The American Cowboy lived a lifestyle that has since been watered down and romanticized through repeated retelling and reformatting. And over the years, one essential part of the cowboy lifestyle has been lost and literally left in the trail dust; their cooking.
The diet of a cowboy was a hearty one, filled with fatty high protein foods that kept well on a trail and were most importantly, cheap. In the early 1900’s, during a time when the American cowboy was very much in the saddle, imported food was too pricey for the common cowboy. A typical cowboy diet consisted of foods such as: cured pork, beef chuck, beans, biscuits, apples or apple based foods, potatoes, greens, coffee, breads, dumplings, and eventually, canned goods. Like all things cowboy, the food had to meet the benchmarks of being portable, hearty, simple, and cheap.
Historical accounts tell of what was considered the supreme delicacy of cowboydom; mountain oysters. Now, for the more astute, you may have just raised an eyebrow. You may have thought to yourself, “There is no such thing as mountain oyster”. Well sir, you are darn right. But cowboys are not famous for their proclivity towards brilliant names and they knew all too well that their delicacy was no salt water pearl. The so called, “mountain oysters” were in fact the fried and sliced testicles of young calves who had been castrated. It should also be noted that the oysters were too tough to be cut off by knives, so the cowboys used their teeth. I will be passing, on that there delicious treat, thank you sir. Just getting my nose close to a calf testicle would be enough to deter my veterinary ambitions and any following culinary experiments.
A modern dude ranch typically offers nuggets of what we like to call, “the cowboy experience”, or the “western experience”. But few interlopers know just how miraculous dude ranch cuisine is compared to the traditional grub that cowboys were saddled with.
At the marble mountain ranch, we have a delicious farm-to-table menu composed of fresh ingredients from our own orchards, green houses, and gardens. We also serve local and region specific fresh, locally bought produce and other goods. Your green salad will likely be made with fresh lettuce, fruits, and vegetables from the ranch. Your breads are homemade, and are never transported across the plains in saddle bags! While the Marble Mountain Ranch does not farm any livestock for meat, it does purchase meats from local stores that are high quality and fresh. Additionally, nothing is delivered by, or served from a wagon and prepared by an grumpy chuck wagon boss named “spud”!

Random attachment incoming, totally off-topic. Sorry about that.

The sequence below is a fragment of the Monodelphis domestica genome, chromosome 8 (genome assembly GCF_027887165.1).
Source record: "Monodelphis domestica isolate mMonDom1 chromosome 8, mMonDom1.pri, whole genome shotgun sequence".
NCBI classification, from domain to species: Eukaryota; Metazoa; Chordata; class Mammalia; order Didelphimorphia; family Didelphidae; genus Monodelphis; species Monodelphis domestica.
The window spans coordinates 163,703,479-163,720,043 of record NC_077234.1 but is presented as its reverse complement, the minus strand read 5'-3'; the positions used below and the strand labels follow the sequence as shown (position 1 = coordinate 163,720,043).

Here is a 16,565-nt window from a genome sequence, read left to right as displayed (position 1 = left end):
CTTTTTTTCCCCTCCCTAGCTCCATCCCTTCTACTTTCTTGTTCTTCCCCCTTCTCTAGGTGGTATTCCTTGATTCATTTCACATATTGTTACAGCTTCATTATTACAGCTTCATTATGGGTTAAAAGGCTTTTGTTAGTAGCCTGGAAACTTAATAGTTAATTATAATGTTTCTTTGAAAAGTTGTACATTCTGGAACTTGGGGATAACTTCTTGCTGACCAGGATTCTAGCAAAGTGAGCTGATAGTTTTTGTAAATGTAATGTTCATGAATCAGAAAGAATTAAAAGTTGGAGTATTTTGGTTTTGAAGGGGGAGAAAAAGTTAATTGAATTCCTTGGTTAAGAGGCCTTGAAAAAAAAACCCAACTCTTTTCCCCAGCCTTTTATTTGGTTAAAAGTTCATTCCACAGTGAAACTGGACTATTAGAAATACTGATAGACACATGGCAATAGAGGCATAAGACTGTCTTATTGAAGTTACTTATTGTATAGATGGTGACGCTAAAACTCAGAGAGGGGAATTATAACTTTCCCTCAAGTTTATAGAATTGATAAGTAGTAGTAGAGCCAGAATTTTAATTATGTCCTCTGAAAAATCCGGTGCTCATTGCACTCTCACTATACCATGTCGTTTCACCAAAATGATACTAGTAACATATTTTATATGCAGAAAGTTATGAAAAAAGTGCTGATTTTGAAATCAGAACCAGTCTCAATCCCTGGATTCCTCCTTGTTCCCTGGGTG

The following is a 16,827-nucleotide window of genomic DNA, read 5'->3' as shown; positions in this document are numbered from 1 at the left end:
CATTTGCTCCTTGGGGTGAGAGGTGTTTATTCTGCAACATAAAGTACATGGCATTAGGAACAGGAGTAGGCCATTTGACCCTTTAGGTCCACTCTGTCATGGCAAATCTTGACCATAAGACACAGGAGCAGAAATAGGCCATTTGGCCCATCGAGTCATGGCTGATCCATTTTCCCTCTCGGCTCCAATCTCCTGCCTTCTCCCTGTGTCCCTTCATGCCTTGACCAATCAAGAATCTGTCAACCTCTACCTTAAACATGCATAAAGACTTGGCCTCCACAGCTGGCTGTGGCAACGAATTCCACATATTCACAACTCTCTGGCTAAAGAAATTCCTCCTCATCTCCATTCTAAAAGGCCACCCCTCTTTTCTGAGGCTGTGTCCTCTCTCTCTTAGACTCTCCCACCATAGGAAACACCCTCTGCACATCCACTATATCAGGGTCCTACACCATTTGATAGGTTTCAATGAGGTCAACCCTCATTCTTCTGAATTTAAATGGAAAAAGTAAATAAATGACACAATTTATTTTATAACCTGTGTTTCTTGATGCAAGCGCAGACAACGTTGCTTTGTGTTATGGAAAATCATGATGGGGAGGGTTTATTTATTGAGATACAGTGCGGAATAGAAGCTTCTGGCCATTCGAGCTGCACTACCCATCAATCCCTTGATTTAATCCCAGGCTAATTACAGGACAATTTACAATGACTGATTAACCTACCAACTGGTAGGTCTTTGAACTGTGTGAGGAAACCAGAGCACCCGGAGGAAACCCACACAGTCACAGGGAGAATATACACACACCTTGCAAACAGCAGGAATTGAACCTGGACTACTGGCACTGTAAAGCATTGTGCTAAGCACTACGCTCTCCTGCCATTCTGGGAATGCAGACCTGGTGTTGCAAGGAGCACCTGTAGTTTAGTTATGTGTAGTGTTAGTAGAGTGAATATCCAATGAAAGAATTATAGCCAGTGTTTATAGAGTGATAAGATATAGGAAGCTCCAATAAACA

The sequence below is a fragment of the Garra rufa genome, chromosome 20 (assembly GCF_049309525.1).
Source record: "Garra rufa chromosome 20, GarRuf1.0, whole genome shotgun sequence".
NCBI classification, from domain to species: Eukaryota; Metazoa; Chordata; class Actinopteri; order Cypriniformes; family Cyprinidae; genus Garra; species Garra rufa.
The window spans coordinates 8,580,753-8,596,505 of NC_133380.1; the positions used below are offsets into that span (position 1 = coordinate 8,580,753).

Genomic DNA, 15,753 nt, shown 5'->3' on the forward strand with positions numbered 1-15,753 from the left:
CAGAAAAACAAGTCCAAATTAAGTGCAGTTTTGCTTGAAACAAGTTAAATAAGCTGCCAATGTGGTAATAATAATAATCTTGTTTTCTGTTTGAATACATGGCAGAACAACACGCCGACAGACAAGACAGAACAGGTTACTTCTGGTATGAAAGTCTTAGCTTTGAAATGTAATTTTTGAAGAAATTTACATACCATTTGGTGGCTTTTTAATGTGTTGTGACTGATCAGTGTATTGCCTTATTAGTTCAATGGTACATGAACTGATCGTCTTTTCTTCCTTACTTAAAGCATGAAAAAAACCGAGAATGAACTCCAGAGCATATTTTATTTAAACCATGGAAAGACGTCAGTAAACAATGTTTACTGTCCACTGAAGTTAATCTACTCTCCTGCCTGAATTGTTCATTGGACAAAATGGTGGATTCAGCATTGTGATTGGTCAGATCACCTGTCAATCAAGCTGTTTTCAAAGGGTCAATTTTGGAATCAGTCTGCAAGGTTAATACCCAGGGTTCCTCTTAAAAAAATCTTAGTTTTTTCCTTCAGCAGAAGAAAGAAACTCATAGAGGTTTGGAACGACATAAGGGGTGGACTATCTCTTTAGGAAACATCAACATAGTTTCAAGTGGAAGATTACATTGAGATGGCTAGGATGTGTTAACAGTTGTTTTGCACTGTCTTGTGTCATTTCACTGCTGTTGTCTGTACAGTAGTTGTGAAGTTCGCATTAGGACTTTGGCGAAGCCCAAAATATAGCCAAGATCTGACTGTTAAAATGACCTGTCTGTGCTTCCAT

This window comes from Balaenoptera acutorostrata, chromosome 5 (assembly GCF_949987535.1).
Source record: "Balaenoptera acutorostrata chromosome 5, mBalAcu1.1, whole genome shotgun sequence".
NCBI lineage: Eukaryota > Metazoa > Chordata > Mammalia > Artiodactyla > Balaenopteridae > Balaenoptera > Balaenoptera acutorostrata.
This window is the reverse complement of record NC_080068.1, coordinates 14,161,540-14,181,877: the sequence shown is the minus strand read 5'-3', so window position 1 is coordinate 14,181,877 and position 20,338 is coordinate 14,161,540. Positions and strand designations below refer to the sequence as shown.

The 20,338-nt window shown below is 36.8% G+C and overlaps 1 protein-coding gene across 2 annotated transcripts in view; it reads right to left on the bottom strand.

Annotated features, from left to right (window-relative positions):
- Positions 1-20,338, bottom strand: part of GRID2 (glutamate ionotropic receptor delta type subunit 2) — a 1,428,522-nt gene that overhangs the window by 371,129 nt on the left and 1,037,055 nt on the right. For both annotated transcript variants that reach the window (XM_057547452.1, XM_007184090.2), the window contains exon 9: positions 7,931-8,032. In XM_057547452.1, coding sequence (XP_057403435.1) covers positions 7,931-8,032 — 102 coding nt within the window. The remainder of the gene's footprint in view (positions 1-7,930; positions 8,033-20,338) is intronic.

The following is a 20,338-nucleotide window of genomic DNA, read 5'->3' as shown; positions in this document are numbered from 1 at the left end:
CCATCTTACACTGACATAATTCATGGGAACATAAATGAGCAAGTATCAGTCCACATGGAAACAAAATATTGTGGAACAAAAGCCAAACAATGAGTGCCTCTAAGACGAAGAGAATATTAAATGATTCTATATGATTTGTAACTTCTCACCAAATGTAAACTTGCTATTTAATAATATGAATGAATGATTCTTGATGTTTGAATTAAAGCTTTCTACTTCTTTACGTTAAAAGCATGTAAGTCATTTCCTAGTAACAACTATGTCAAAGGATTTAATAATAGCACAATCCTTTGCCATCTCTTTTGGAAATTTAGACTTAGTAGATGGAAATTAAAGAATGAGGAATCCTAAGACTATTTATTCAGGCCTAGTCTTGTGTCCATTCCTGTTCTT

The ranch’s executive chef, Heidi, could be compared to a magician when it comes to the culinary arts. She has been cooking professionally more than 40 years, and does an excellent job of creating meals that are fresh, healthy, hearty, and delicious. A typical dinner on the marble mountain ranch would consist of several parts. On a summer evening, the discerning cowboy could expect a dinner of fresh herbed tri tip, smoked steelhead, a selection of ravioli with homemade sauces, fresh salads and buttery homemade breads. They could also anticipate delicious hand crafted desserts, such as chocolate soufle, homemade ice cream, creme brule, or even an old American favorite; homemade apple pie. It’s a good thing there is so much dude ranching to be accomplished in the day, else you may be overwhelmed by the abundance of delicious foods that are so readily available! Looky here, there ain’t no space for spare tires in the kitchen!
On the ranch, we believe that a good day can only start with a great breakfast. In the fashion of traditional cowboys, we like to “load you up” before you “ride on out”. Every day there is a new breakfast menu to be enjoyed. One day you might have fresh waffles with strawberries and cream. On another day you may be treated to a variety of homemade scones and muffins. And if you are a lucky son of a bun, you might get to try Heidi’s homemade traditional Danish Ableskeever. Which is essentially a sweet, pancake like dough, only ten times better, that is deep fried into little balls that are served with fresh homemade jam and cream. My husband, who is still being taught how to respect the old Danish ways of his wife’s family, likes to call them “pancake balls” or “pan puffs”. At least that is what he called them, until we took him for a walk up to the range! And like many interlopers who cross a cowgirl, there may be subsequent “long walks”.
The charm of ranch cooking is really all about the creativity of the head cook. We have been blessed on the ranch to enjoy the cooking of someone who is both creative and highly skilled. And the truth is that things really do taste better when they are homemade and enjoyed in an outdoor setting. Somehow, the ambiance of the setting just adds to an already remarkable culinary extravaganza. Lucky for guests at the Marble Mountain Ranch, you don’t have to eat your chuck (or tri tip) off the back of a chuck wagon. Nor do you have to haul your food in a saddle bag, where is gets covered in bugs, dirt, and all kinds of outdoor debris. All you have to do is follow the scent of the delicious, homemade, and authentic western style food that has been specially prepared for you and giddy-up down to the dining lodge. So, chuck is up! The beans is hot! The grub is on! And the chow is out! And, it ain’t no “mountain oyster stew! Ma-am!”